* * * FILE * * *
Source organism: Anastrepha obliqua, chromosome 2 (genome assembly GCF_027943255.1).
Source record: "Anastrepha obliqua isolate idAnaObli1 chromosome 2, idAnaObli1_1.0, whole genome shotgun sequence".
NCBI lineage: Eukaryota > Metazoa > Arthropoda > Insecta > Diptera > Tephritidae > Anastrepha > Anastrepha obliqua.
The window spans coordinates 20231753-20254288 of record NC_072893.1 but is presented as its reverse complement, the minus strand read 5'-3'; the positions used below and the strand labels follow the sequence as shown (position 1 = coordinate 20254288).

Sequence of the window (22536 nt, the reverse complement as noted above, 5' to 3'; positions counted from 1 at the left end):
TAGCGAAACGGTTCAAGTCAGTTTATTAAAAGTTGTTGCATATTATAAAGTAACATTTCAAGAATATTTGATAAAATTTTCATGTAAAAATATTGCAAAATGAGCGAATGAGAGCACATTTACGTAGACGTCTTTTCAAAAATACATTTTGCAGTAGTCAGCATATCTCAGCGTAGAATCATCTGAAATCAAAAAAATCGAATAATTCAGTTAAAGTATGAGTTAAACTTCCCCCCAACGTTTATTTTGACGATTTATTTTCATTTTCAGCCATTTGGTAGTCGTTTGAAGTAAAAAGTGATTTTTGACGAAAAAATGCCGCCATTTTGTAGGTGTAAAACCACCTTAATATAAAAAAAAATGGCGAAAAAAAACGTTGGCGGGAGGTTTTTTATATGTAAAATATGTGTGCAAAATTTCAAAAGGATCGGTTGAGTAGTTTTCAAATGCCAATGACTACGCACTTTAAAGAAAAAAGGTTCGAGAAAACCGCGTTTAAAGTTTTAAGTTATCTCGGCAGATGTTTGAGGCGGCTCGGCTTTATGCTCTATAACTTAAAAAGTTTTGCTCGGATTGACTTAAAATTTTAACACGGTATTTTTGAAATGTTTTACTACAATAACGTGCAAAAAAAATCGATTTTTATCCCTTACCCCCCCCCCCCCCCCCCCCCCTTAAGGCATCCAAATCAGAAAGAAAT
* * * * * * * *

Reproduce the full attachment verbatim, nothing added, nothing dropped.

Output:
Source organism: Anastrepha obliqua, chromosome 2 (genome assembly GCF_027943255.1).
Source record: "Anastrepha obliqua isolate idAnaObli1 chromosome 2, idAnaObli1_1.0, whole genome shotgun sequence".
NCBI lineage: Eukaryota > Metazoa > Arthropoda > Insecta > Diptera > Tephritidae > Anastrepha > Anastrepha obliqua.
The window spans coordinates 20231753-20254288 of record NC_072893.1 but is presented as its reverse complement, the minus strand read 5'-3'; the positions used below and the strand labels follow the sequence as shown (position 1 = coordinate 20254288).

Sequence of the window (22536 nt, the reverse complement as noted above, 5' to 3'; positions counted from 1 at the left end):
TAGCGAAACGGTTCAAGTCAGTTTATTAAAAGTTGTTGCATATTATAAAGTAACATTTCAAGAATATTTGATAAAATTTTCATGTAAAAATATTGCAAAATGAGCGAATGAGAGCACATTTACGTAGACGTCTTTTCAAAAATACATTTTGCAGTAGTCAGCATATCTCAGCGTAGAATCATCTGAAATCAAAAAAATCGAATAATTCAGTTAAAGTATGAGTTAAACTTCCCCCCAACGTTTATTTTGACGATTTATTTTCATTTTCAGCCATTTGGTAGTCGTTTGAAGTAAAAAGTGATTTTTGACGAAAAAATGCCGCCATTTTGTAGGTGTAAAACCACCTTAATATAAAAAAAAATGGCGAAAAAAAACGTTGGCGGGAGGTTTTTTATATGTAAAATATGTGTGCAAAATTTCAAAAGGATCGGTTGAGTAGTTTTCAAATGCCAATGACTACGCACTTTAAAGAAAAAAGGTTCGAGAAAACCGCGTTTAAAGTTTTAAGTTATCTCGGCAGATGTTTGAGGCGGCTCGGCTTTATGCTCTATAACTTAAAAAGTTTTGCTCGGATTGACTTAAAATTTTAACACGGTATTTTTGAAATGTTTTACTACAATAACGTGCAAAAAAAATCGATTTTTATCCCTTACCCCCCCCCCCCCCCCCCCCCCTTAAGGCATCCAAATCAGAAAGAAAT